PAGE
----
For years, Citrus County's school system has operated like a well-oiled clock. Long-term debt is virtually non-existent, operating expenses justifiable. Students score high on standardized tests and most employee problems are resolved quickly. A great deal of credit for that success can go to two School Board members who served for the last two decades but who are not seeking re-election this year. A third position also is up for grabs, which means three of five slots are open _ a possible new majority.
The system's past success is all the more reason for voters to choose carefully in the Nov. 6 election. By good fortune, three outstanding candidates are vying for the three positions: Democrats June Black, Patricia Vitter and Karen Johnson. The Times strongly recommends that voters support them.
Johnson is the only incumbent seeking re-election. Continuity of the present programs could be reason enough to keep her in office.
But there are dozens of even better reasons: Johnson's more than 20 years of dedication to school and community service; her understanding of school needs; and her concern and obvious fondness for students, parents and school personnel.
Johnson's involvement in schools started in 1969, when she became active in the PTA. She's been on the Key Training Center Board of Directors, held several offices in the Altrusa Club and been membership director for the Family Resource Center.
Her priority for the past eight years, though, has been Citrus schools and their students. She has stood steadfastly for separation of church and schools, even though she personally remembers with fondness the days when spoken prayers were okay. She repeatedly has advocated cessation of school paddling.
Her current goals are consistent with thoughtful school management: reducing dropouts and increasing vocational courses, among others.
Johnson's opponent, Lennie Berger, seeks office with a decidedly disturbing agenda. Berger seems more interested in making converts to his own particular brand of morality than he is in teaching students reading, writing and arithmetic. In fact, until he decided to run for School Board, he apparently had no involvement in school matters at all.
For the District 3 spot, Vitter brings outstanding credentials and service. An honors graduate of the Florida State University College of Law, Vitter has been a practicing lawyer since 1976. She has served on many boards of directors of professional, social, civic and educational institutions They include the Board of Trustees of Central Florida Community College for six years, where she was chairman for three, the board of the Citrus County Chamber of Commerce, the advisory board of First Florida Bank, the United Way board and the Hospice of Citrus County board.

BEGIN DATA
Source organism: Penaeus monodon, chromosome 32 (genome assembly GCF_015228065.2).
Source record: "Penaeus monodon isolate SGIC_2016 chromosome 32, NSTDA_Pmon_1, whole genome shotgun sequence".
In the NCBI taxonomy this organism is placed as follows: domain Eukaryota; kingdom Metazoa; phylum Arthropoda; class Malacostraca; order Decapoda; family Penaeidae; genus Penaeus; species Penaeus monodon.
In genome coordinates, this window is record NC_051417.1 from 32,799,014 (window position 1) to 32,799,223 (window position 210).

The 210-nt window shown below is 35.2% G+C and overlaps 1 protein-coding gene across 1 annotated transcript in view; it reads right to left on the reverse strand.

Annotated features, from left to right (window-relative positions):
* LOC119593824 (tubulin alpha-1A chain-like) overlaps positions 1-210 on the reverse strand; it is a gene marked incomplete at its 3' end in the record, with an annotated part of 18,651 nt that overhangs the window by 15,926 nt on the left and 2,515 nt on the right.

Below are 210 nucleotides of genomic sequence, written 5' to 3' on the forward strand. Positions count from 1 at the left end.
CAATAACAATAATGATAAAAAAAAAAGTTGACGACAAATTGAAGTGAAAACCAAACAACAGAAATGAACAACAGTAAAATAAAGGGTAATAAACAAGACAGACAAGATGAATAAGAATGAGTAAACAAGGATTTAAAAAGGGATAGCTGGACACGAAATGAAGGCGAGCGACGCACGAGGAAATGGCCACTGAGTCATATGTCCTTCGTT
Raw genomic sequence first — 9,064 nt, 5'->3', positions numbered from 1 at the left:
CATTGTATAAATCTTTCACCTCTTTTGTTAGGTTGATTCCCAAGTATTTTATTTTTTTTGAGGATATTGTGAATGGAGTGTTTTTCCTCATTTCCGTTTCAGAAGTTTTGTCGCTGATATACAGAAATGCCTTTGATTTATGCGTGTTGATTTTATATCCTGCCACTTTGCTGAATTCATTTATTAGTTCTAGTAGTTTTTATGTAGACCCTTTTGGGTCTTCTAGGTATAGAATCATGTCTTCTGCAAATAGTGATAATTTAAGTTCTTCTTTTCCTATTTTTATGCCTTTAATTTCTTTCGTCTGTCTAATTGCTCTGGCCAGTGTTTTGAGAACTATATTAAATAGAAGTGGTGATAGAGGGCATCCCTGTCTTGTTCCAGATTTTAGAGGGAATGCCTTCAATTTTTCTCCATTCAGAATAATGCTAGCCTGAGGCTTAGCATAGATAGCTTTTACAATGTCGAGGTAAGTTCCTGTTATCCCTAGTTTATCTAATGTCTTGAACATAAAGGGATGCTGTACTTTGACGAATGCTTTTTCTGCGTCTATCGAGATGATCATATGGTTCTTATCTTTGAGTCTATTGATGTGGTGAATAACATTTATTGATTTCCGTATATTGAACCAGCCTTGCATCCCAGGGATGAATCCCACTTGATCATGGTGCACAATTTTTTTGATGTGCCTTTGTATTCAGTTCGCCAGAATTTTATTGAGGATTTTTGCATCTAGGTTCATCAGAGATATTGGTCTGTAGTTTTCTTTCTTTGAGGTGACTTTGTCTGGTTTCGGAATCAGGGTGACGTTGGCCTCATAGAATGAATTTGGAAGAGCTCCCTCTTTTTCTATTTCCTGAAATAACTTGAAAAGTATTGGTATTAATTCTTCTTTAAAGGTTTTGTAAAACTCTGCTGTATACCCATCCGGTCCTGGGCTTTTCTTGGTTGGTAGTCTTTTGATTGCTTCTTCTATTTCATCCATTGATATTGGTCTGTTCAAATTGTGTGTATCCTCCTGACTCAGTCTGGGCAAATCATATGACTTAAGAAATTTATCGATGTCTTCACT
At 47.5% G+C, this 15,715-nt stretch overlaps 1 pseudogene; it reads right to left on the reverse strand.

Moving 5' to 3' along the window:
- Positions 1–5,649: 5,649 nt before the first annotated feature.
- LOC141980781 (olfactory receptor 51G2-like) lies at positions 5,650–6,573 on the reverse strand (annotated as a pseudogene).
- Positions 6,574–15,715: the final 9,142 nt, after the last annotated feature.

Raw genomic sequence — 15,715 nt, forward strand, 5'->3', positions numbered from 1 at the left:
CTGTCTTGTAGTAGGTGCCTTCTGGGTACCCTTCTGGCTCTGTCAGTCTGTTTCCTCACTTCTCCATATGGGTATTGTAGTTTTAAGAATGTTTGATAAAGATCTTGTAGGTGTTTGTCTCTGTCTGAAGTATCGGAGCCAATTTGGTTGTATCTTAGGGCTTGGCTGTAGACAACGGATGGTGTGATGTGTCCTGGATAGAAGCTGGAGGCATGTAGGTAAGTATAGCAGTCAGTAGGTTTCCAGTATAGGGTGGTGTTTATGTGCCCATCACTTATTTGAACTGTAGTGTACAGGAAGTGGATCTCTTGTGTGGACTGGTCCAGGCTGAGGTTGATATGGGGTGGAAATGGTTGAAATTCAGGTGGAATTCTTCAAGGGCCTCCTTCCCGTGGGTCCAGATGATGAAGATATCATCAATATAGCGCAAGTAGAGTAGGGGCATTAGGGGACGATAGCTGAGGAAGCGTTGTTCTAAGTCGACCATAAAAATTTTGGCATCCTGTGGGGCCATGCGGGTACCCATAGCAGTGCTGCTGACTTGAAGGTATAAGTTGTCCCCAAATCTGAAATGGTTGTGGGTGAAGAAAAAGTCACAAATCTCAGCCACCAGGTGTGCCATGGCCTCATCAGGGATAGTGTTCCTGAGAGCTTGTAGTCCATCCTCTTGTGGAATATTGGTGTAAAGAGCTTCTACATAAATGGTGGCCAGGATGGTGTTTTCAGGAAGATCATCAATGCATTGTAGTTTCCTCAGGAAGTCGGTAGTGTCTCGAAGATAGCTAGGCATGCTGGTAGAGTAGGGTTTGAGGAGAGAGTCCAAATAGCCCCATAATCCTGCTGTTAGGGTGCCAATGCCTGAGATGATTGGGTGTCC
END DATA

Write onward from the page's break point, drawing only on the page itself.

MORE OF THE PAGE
The mother of two young children, her reason for seeking office is simple: "I want my children to receive the best possible education available here in Citrus County."
Vitter's considerable business experience and her ability to understand and make sense of complex issues would be invaluable to the Citrus school system.
Her opponent, Sheila Whitelaw, is a fine candidate with good ideas and obvious devotion to children. If Vitter were not so exceptionally qualified and prepared for School Board service, Whitelaw would deserve voter support.
Black's edge over her opponent is not so pronounced, but it is enough to earn her voters' support.
Black, at 28, is the youngest of the candidates, and her youthful enthusiasm and ideas would add a new dimension to the Citrus board.
Particularly interesting isBlack's "Saturday Scholars" proposal, where volunteers from the community would help pupils falling behind in their school work.
A former teacher, Black is familiar with the problems teachers and students encounter in the classroom. She knows the value of teacher-parent interaction and says she'll encourage conferences at all levels.
Her opponent, Merrill Osterhout, also shows genuine interest in school matters, but his ability to articulate his ideas is not as compelling as Black's and would hamper his ability to gather support for them.
The trio of Johnson, Vitter and Black, with the two remaining board members, will assure that Citrus schools continue to have fair, thoughtful leadership.
Citrus County School Board members serve four-year terms at an annual salary of $17,370. While they represent the districts in which they live, they are elected countywide. Candidates on the Nov. 6 general election ballot are:
District 1 _ Merrill Osterhout (R) vs. June Black (D).
District 3 _ Sheila Whitelaw (R) vs. Patricia Vitter (D).
District 5 _ Lennie Berger (R) vs. Karen Johnson (D).
Candidates not recommended for election are invited to respond to this editorial in letters of 300 words or less. They must be received at the Times by noon Thursday.